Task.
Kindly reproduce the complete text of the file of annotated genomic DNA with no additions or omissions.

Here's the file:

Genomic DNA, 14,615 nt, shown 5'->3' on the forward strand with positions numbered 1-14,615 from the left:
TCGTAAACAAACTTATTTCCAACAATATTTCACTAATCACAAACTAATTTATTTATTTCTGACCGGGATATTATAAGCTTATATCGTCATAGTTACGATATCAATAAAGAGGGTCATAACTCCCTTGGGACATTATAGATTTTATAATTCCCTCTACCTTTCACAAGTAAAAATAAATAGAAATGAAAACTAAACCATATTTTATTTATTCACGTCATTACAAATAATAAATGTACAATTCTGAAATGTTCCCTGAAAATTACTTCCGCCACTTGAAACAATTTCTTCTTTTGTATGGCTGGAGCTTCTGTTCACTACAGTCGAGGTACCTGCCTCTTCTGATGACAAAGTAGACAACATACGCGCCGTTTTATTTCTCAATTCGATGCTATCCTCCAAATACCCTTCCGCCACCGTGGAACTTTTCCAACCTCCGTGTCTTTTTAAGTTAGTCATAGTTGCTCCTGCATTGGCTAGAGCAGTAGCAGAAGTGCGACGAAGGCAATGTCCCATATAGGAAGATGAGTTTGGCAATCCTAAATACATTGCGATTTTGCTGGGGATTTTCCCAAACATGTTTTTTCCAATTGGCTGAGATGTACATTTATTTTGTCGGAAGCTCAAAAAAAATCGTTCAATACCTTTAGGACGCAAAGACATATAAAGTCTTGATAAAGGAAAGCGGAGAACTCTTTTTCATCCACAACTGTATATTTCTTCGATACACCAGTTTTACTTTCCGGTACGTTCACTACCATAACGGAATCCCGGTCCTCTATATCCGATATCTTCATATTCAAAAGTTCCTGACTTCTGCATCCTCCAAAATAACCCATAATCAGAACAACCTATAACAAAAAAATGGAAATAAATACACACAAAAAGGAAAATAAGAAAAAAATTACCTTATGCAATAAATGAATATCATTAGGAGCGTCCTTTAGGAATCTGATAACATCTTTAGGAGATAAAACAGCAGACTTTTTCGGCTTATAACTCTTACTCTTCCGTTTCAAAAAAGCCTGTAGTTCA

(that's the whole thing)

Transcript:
Genomic DNA, 14,615 nt, shown 5'->3' on the forward strand with positions numbered 1-14,615 from the left:
TCGTAAACAAACTTATTTCCAACAATATTTCACTAATCACAAACTAATTTATTTATTTCTGACCGGGATATTATAAGCTTATATCGTCATAGTTACGATATCAATAAAGAGGGTCATAACTCCCTTGGGACATTATAGATTTTATAATTCCCTCTACCTTTCACAAGTAAAAATAAATAGAAATGAAAACTAAACCATATTTTATTTATTCACGTCATTACAAATAATAAATGTACAATTCTGAAATGTTCCCTGAAAATTACTTCCGCCACTTGAAACAATTTCTTCTTTTGTATGGCTGGAGCTTCTGTTCACTACAGTCGAGGTACCTGCCTCTTCTGATGACAAAGTAGACAACATACGCGCCGTTTTATTTCTCAATTCGATGCTATCCTCCAAATACCCTTCCGCCACCGTGGAACTTTTCCAACCTCCGTGTCTTTTTAAGTTAGTCATAGTTGCTCCTGCATTGGCTAGAGCAGTAGCAGAAGTGCGACGAAGGCAATGTCCCATATAGGAAGATGAGTTTGGCAATCCTAAATACATTGCGATTTTGCTGGGGATTTTCCCAAACATGTTTTTTCCAATTGGCTGAGATGTACATTTATTTTGTCGGAAGCTCAAAAAAAATCGTTCAATACCTTTAGGACGCAAAGACATATAAAGTCTTGATAAAGGAAAGCGGAGAACTCTTTTTCATCCACAACTGTATATTTCTTCGATACACCAGTTTTACTTTCCGGTACGTTCACTACCATAACGGAATCCCGGTCCTCTATATCCGATATCTTCATATTCAAAAGTTCCTGACTTCTGCATCCTCCAAAATAACCCATAATCAGAACAACCTATAACAAAAAAATGGAAATAAATACACACAAAAAGGAAAATAAGAAAAAAATTACCTTATGCAATAAATGAATATCATTAGGAGCGTCCTTTAGGAATCTGATAACATCTTTAGGAGATAAAACAGCAGACTTTTTCGGCTTATAACTCTTACTCTTCCGTTTCAAAAAAGCCTGTAGTTCA